I have a confession to make that may seem incongruous given what I do for a living: I don’t particularly enjoy going to the theatre. It’s not that I don’t like the theatre, I do. I like being in it, I love acting, I love creating, I love bump in and rehearsals and homework and learning lines … okay, I don’t really like learning lines, but being in the theatre; being in a show is really the only time that I’m truly happy.
But I don’t like going to see theatre, really. Often. At all. My reasoning is quite domestic, to be honest. When I’m not doing stuff, I’m essentially a lazy person, and getting up out of bed or off the couch to put on clothes and a face, leave the house and go sit on oftentimes uncomfortable chairs for one to three hours is sometimes just too much effort and I can’t be bothered. My other reasons are somewhat cynical; a lot of the theatre I see – made by people I know and those I don’t – I consider to be self-indulgent wank (hey, I’m being reeeeeally honest here), boring, or just another rehashing of stories I’ve heard before. I don’t like watching actors who suck, and I don’t like good actors being used to prove to a director how good he or she thinks she or he is. And this is across the board, folks. This is everything from independent theatre to community theatre to Fringe Festivals to MTC shows to Melbourne’s “Broadway” scene.
But here I am, ranting again, probably sounding like an arsehat who thinks that all theatre is shit unless I’m in it. I’ve seen some good theatre, yes, even excellent theatre, but it’s very rare that I’ve seen theatre that viscerally affects me, and that’s the theatre I like. That’s the theatre that engages me; where I’m not sitting in the audience thinking “I could have acted that better,” or “godsdamn it, when is this gonna end?” but rather, where my snarky little ego is quiet, and I am completely focused on what’s happening on stage.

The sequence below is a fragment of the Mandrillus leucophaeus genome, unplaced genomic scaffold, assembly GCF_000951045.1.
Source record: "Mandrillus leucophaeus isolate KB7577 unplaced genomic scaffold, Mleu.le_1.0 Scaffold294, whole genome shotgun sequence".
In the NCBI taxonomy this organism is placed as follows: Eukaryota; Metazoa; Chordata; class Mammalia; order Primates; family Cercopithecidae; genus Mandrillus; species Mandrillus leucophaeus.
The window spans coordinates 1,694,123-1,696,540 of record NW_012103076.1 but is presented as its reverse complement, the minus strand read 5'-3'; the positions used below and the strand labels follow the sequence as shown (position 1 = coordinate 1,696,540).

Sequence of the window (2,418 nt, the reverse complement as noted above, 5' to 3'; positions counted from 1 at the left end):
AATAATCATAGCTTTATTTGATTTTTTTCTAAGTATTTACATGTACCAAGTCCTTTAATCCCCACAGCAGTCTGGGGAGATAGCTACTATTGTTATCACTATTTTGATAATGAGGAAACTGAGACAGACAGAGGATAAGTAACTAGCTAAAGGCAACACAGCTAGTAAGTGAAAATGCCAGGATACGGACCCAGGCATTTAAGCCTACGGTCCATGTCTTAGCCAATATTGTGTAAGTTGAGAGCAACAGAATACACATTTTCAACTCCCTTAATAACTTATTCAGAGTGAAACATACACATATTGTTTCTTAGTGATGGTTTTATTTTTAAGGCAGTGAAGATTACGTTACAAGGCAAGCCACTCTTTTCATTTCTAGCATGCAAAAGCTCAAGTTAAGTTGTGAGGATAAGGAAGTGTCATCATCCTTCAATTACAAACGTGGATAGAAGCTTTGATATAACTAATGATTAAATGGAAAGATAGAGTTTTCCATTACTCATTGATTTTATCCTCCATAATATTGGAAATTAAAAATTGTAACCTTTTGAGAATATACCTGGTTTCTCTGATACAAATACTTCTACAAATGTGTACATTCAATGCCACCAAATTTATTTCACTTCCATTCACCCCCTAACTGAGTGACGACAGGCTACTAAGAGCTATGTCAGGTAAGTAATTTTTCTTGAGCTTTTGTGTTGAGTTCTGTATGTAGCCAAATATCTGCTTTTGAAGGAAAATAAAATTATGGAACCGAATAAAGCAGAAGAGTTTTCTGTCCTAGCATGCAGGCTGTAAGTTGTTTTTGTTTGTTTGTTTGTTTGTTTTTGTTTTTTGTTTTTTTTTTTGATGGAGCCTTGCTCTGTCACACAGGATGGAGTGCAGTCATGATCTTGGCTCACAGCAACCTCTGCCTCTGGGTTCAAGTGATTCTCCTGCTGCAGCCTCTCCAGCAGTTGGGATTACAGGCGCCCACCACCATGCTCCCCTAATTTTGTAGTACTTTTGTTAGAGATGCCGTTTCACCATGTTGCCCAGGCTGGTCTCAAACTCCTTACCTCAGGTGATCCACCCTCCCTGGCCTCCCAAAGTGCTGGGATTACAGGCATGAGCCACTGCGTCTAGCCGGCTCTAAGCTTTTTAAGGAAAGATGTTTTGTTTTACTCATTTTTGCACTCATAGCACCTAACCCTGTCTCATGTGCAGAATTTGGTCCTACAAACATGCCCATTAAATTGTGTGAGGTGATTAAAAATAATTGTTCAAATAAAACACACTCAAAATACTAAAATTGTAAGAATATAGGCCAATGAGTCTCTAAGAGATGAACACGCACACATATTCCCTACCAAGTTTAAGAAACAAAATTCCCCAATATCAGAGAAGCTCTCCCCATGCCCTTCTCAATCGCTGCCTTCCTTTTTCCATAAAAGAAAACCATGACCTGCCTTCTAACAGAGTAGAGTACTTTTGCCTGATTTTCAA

I saw that kind of theatre last night. It was a show called Columbine, based on the high school massacre back in the late 90s and it was put on at the student theatre of my old university and it was amazing.
The writer/director (or, as he likes to call himself, the Cobbler, as in he just “cobbled together bits and pieces” as verbatim theatre usually requires its cast and crew to do) had been wanting to this show for years, and when given the opportunity to, decided to work with students (my gods, what I would give to have had an opportunity to perform in something like this when I was a younger actor! It would have shaped my understanding of my craft in ways indescribable).
The director (Cobbler), Daniel, is one of my closest friends, so I won’t gush too much about his work, but I will say this: as an artist he has never shied away from telling the difficult stories; the confronting and uncomfortable truths about human behaviour. He has been criticised, at times severely, for the subject choices of his plays in the past because they were so stark and desolate and honest about really horrific things, namely child murder, cannibalism and now, school shootings.
I have a deep fascination with the darkness of human psychology that simultaneously thrills and repels me. I want to understand what makes these people commit these acts, because I can’t imagine how anyone who is not a sociopath or a psychopath could want to murder other people. How could “ordinary” people – teenagers! – perpetrate such atrocious acts and not conceive the effect of these actions upon their own souls and on those around them.
So does my friend Daniel. He created a piece of theatre that very respectfully but firmly explored the events that led up to and took place at Columbine High School, and I came out of the theatre affected.
Affected. Not disturbed, not distressed, not horrified. Affected. Affected in a way that I can’t even really put into words. It was brave, quite simply. The student actors were courageous and engaged and committed and displayed the all attributes I look for in an actor. They were not all the best actors, granted, but I didn’t care. I was right there with every single one of them on that stage, and I felt everything they did. The show was not perfect either. It was slightly over-long and a touch clunky in some areas (issues Daniel is aware of and will fix for the remount), but again, I didn’t care. I was taken into this world and I came out of it a little altered.
That’s the theatre I want to see. Not all the time ’cause I likes to have me a good laugh at the theatre sometimes, but this is the stuff that excites me, that reminds me why I love theatre acting so much, and how it is such an immediate and powerful medium for presenting the thorny issues and raising the questions that need to be raised.
Well done, Daniel. Well done to all my friends who are brave enough to scrutinise and question and probe through this amazing instrument called theatre. I approve.